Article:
A recent controversy in the science fiction world illustrates this toxic atmosphere. A few months ago, many sci-fi writers and fans were shaken by the revelation that Benjanun Sriduangkaew, a young Thai female author, not only doubled as a militant “social justice” blogger but had a third identity as a notorious LiveJournal troll known for egregious harassment, including death and rape threats—often toward nonwhite, female, or transgender victims. Yet Sriduangkaew found supporters who saw the scandal as, in the words of a Daily Dot article, “an example of white privilege attempting to silence writers of color.” The article itself approached the question of whether she deserved forgiveness in nakedly political terms: “Sriduangkaew [is] an excellent, well-liked writer whose multicultural voice is an important addition to the sparse population of non-white writers in the world of speculative publishing. On the other hand, her troll voice has often worked to loudly silence other members of marginalized identities.” Some tried to defend Sriduangkaew by pointing out that most of her targets were white males.

In this climate, it is not surprising that a while male poet would write an agonized letter to a literary blog wondering if he should stop writing: he feels guilty about writing from a white male perspective but also worries that if he writes in the voice of women or minorities, he would be “colonizing” their stories.

Working to correct inequities is a noble goal—which explains the appeal of the “social justice” movement to many fair-minded people. But the movement in its current form is not about that. It elevates an extreme and polarizing version of identity politics in which individuals are little more than the sum of their labels. It encourages wallowing in anger and guilt. It promotes intolerance and the politicization of everything. It must be stopped—not only for the sake of freedom, but for the sake of a kinder, fairer society.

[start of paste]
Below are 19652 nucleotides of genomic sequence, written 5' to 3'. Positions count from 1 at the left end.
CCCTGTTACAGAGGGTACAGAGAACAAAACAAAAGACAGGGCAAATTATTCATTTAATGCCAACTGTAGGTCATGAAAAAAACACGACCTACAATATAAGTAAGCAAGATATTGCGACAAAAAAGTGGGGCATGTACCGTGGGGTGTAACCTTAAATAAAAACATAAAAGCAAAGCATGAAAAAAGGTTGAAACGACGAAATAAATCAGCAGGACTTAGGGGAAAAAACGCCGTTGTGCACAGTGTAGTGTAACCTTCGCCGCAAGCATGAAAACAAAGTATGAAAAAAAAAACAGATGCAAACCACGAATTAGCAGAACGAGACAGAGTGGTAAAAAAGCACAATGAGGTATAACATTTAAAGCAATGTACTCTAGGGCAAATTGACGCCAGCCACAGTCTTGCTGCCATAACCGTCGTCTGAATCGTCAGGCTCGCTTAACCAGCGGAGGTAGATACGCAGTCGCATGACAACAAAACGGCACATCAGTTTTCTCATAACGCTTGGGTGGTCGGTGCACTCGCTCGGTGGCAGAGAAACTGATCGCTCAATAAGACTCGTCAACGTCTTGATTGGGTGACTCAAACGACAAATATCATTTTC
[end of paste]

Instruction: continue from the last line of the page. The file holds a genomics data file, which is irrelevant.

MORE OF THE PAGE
This article was published originally in the New York Observer.

‘Diversity’ at Harvard: 96% of Profs’ Donations Go to Dems

The Crimson published a lengthy study last week analyzing the contribution patterns of Harvard professors in recent campaigns (2011-2014). The tally: 96 percent of the donations from the arts and sciences faculty went to Democrats. These results shouldn’t come as much surprise at this stage, but they’re a reminder of just how limited the ideological perspective is on the nation’s campuses.

As always, a disclaimer is needed when discussing the relationship between political affiliations and the campus atmosphere. There isn’t necessarily any linkage between the two; Democrats can be critics of the campus status quo (I’m, obviously, an example of this), and Republicans can support the current climate. A margin of 60-40 or even 70-30 in one direction or the other would deserve little comment. But a breakdown of 96-4 has to raise some questions. Even Harvard dean Michael Smith remarked, “I am amazed at how high that number is.” The dean gave no indication, however, that the high number would trigger any changes in hiring patterns.

Four broader points emerge from the Crimson’s figures. First, and perhaps most important, the data exposes the hypocrisy of many “diversity” advocates, who demand certain types of diversity (but never intellectual or most types of pedagogical diversity) allegedly to ensure that students encounter a wide array of perspectives on campus. Here’s Lawrence Bobo, chair of the African-American Studies Department, minimizing the significance of the findings: “I think that this is an institution that really chafes against simplistic adherence to one point of view or approach . . . It is one of the great virtues of the University.”

Imagine if instead of a 96-4 split in favor of Democratic donations, the Crimson had revealed a 96-4 split in terms of white faculty members. Does anyone believe that Prof. Bobo would have dismissed these figures on grounds that Harvard “is an institution that really chafes against simplistic adherence to one point of view or approach”?